Strength and Your Health

If you’re reading this article, attaining and maintaining good health over the entire course of your life is probably important to you. Specifically, you probably want to avoid disease and be able to perform all the hobbies and activities that you wish to do. So what general impact do both muscular strength as well as the actual practice of strength training have on health?

A study conducted at the Cooper Institute in Dallas, Texas, looked at the relationship between muscular strength and long-term risk of disease in men [1]. In total, 8,672 men participated, between the ages of 20 and 80. At the start of the study, each participant performed one-repetition maximum tests for the bench press and leg press. These tests are generally considered good ways to represent the muscular strength of the upper and lower body while maintaining testing simplicity and efficiency.

The scores of the bench press and leg press one-rep maximums were combined to form one overall “strength score” for each participant. The men were then grouped into thirds based on their overall strength scores (top third, middle third, and lower third). Comprehensive medical evaluations were also performed at the start of the study to make sure no detrimental health conditions already existed.

After an average follow-up of 19 years, deaths were surveyed. All three groups were assessed by risk of death from any cause, as well as risk of death from either heart disease or cancer.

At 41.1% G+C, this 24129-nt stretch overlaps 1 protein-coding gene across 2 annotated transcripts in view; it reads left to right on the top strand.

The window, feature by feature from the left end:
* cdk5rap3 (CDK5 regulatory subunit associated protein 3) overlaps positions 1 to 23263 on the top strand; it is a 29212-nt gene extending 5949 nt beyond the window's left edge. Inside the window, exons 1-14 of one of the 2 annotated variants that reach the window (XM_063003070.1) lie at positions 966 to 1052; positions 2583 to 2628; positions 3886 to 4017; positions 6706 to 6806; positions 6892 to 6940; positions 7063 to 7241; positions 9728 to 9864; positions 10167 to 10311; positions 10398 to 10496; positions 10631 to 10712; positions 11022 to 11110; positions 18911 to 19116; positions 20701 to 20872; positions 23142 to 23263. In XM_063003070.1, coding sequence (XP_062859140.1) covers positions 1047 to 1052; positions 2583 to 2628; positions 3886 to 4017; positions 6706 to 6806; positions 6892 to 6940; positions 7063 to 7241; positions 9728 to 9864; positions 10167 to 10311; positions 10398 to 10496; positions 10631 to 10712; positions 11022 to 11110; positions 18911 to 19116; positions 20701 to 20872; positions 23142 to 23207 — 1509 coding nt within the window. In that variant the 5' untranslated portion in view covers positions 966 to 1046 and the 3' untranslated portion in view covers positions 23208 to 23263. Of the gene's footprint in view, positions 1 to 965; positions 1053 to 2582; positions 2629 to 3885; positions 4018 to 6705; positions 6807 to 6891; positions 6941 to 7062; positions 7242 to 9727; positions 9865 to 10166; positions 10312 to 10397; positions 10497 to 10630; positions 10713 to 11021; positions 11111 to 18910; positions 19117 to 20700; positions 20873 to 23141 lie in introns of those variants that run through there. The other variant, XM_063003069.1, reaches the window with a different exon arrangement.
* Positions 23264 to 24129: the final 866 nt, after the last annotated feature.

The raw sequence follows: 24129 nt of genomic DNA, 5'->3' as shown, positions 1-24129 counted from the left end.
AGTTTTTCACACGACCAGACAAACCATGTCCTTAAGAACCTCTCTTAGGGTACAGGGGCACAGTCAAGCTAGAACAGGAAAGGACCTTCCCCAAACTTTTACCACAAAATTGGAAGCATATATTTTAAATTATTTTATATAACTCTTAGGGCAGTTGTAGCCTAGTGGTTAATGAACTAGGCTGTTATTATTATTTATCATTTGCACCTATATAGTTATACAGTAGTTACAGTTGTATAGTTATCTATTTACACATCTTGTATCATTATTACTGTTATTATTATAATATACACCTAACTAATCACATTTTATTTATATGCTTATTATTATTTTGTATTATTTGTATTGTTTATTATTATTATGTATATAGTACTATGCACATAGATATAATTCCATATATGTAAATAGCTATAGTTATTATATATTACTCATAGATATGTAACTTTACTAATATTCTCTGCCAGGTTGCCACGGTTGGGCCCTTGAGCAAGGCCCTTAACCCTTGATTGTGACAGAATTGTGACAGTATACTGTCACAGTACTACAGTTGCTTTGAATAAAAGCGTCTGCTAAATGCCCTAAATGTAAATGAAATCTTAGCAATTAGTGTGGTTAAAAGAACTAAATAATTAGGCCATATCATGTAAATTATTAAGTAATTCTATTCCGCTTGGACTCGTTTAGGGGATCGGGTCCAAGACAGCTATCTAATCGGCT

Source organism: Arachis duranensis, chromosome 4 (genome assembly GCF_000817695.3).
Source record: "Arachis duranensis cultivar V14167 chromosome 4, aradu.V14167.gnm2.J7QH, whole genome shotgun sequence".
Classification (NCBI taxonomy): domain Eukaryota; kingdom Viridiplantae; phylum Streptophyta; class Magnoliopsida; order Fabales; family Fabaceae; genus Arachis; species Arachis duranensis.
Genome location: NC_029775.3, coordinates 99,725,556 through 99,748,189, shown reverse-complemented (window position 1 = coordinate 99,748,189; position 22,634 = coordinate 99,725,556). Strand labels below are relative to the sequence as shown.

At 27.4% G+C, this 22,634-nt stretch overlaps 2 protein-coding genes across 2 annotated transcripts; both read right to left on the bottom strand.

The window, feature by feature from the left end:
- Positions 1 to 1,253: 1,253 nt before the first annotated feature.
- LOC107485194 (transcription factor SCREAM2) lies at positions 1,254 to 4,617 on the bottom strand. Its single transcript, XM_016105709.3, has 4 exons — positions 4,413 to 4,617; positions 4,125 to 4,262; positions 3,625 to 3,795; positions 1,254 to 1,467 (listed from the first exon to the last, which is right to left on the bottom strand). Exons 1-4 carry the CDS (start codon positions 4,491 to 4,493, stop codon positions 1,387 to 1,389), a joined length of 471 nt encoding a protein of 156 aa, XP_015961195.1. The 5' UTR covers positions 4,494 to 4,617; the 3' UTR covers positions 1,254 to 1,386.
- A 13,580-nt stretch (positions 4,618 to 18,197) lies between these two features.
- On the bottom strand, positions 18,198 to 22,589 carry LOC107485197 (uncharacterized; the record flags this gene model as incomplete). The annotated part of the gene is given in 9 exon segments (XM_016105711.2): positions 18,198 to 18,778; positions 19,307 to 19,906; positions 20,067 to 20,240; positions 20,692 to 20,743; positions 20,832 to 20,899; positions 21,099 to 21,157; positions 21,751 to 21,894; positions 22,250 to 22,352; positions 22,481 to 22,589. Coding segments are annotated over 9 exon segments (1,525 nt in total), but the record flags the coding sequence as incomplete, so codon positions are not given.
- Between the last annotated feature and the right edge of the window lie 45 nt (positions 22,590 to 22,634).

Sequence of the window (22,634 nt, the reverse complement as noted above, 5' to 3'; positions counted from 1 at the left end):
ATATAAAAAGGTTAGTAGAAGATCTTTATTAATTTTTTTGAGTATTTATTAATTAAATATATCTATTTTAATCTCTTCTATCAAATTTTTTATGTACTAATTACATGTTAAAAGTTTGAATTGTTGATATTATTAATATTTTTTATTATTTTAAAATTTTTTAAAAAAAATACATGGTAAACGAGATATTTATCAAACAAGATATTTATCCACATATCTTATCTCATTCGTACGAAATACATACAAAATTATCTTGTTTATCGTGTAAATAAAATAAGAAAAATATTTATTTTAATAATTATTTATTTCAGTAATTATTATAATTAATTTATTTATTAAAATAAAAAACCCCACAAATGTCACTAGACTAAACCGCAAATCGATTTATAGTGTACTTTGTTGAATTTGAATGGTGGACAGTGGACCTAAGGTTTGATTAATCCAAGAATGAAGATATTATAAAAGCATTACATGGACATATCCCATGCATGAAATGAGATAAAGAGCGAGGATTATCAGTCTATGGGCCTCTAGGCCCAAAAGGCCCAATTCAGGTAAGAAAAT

Before getting into the results, it’s well known that people who strength train tend to have better overall health habits than people who don’t. For example, strength training participants are more likely to be physically active, smoke less, and eat healthier diets. To minimize the interference of other causative factors like these, the researchers adjusted the data to eliminate the influence of physical activity level, age, smoking status, alcohol intake, body mass index, and family history of heart disease.

With that in mind, the level of muscular strength each participant started with was strongly associated with better long-term health. Compared to the lowest strength level group, the middle group had a 28% lower death rate from any cause or death due to cancer only. The middle group also experienced 26% fewer deaths from heart disease. The death rates for the strongest group were very similar to the middle group in all three categories. The lesson here is that for health, men with even a moderate amount of strength have a greatly reduced risk of early death.